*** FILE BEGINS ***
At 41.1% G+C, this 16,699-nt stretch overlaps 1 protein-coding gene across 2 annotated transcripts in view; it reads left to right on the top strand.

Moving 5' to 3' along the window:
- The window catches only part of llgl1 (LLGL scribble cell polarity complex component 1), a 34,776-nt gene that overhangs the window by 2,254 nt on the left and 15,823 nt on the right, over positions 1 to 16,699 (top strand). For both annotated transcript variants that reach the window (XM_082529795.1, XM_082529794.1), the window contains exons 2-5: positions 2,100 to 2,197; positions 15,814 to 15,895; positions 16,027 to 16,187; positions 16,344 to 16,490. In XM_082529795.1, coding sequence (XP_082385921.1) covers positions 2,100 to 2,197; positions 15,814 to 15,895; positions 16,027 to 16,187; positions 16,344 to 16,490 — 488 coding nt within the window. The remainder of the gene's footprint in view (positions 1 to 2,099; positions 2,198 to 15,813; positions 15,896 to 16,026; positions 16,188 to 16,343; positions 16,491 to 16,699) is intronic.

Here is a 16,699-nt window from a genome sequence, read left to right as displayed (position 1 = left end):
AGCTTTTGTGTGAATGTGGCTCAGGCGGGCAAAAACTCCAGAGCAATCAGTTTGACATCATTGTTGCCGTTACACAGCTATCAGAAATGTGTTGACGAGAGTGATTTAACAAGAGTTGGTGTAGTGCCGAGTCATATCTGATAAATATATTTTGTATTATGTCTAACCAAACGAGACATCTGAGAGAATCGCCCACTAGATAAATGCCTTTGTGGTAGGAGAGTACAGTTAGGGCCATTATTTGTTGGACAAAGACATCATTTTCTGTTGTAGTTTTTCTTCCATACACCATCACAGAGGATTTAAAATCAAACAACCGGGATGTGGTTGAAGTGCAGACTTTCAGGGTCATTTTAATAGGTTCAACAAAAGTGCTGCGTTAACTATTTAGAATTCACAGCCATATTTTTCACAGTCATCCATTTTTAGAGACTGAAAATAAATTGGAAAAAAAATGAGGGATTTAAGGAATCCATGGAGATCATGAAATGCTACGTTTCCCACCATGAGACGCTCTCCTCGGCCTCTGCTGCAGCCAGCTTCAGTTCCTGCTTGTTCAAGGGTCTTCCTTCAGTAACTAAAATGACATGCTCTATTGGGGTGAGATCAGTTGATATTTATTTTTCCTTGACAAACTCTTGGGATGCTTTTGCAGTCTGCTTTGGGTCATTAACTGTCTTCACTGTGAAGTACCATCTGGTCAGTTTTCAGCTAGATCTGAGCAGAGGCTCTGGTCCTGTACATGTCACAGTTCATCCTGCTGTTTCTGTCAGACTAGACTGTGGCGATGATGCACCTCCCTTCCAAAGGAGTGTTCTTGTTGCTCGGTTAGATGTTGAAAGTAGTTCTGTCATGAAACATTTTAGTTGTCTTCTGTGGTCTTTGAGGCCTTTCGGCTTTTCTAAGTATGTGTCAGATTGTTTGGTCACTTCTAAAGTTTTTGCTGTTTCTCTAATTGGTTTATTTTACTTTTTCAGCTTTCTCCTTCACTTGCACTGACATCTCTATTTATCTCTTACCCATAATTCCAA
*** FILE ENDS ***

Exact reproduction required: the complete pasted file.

At 41.1% G+C, this 16,699-nt stretch overlaps 1 protein-coding gene across 2 annotated transcripts in view; it reads left to right on the top strand.

Moving 5' to 3' along the window:
- The window catches only part of llgl1 (LLGL scribble cell polarity complex component 1), a 34,776-nt gene that overhangs the window by 2,254 nt on the left and 15,823 nt on the right, over positions 1 to 16,699 (top strand). For both annotated transcript variants that reach the window (XM_082529795.1, XM_082529794.1), the window contains exons 2-5: positions 2,100 to 2,197; positions 15,814 to 15,895; positions 16,027 to 16,187; positions 16,344 to 16,490. In XM_082529795.1, coding sequence (XP_082385921.1) covers positions 2,100 to 2,197; positions 15,814 to 15,895; positions 16,027 to 16,187; positions 16,344 to 16,490 — 488 coding nt within the window. The remainder of the gene's footprint in view (positions 1 to 2,099; positions 2,198 to 15,813; positions 15,896 to 16,026; positions 16,188 to 16,343; positions 16,491 to 16,699) is intronic.

Here is a 16,699-nt window from a genome sequence, read left to right as displayed (position 1 = left end):
AGCTTTTGTGTGAATGTGGCTCAGGCGGGCAAAAACTCCAGAGCAATCAGTTTGACATCATTGTTGCCGTTACACAGCTATCAGAAATGTGTTGACGAGAGTGATTTAACAAGAGTTGGTGTAGTGCCGAGTCATATCTGATAAATATATTTTGTATTATGTCTAACCAAACGAGACATCTGAGAGAATCGCCCACTAGATAAATGCCTTTGTGGTAGGAGAGTACAGTTAGGGCCATTATTTGTTGGACAAAGACATCATTTTCTGTTGTAGTTTTTCTTCCATACACCATCACAGAGGATTTAAAATCAAACAACCGGGATGTGGTTGAAGTGCAGACTTTCAGGGTCATTTTAATAGGTTCAACAAAAGTGCTGCGTTAACTATTTAGAATTCACAGCCATATTTTTCACAGTCATCCATTTTTAGAGACTGAAAATAAATTGGAAAAAAAATGAGGGATTTAAGGAATCCATGGAGATCATGAAATGCTACGTTTCCCACCATGAGACGCTCTCCTCGGCCTCTGCTGCAGCCAGCTTCAGTTCCTGCTTGTTCAAGGGTCTTCCTTCAGTAACTAAAATGACATGCTCTATTGGGGTGAGATCAGTTGATATTTATTTTTCCTTGACAAACTCTTGGGATGCTTTTGCAGTCTGCTTTGGGTCATTAACTGTCTTCACTGTGAAGTACCATCTGGTCAGTTTTCAGCTAGATCTGAGCAGAGGCTCTGGTCCTGTACATGTCACAGTTCATCCTGCTGTTTCTGTCAGACTAGACTGTGGCGATGATGCACCTCCCTTCCAAAGGAGTGTTCTTGTTGCTCGGTTAGATGTTGAAAGTAGTTCTGTCATGAAACATTTTAGTTGTCTTCTGTGGTCTTTGAGGCCTTTCGGCTTTTCTAAGTATGTGTCAGATTGTTTGGTCACTTCTAAAGTTTTTGCTGTTTCTCTAATTGGTTTATTTTACTTTTTCAGCTTTCTCCTTCACTTGCACTGACATCTCTATTTATCTCTTACCCATAATTCCAA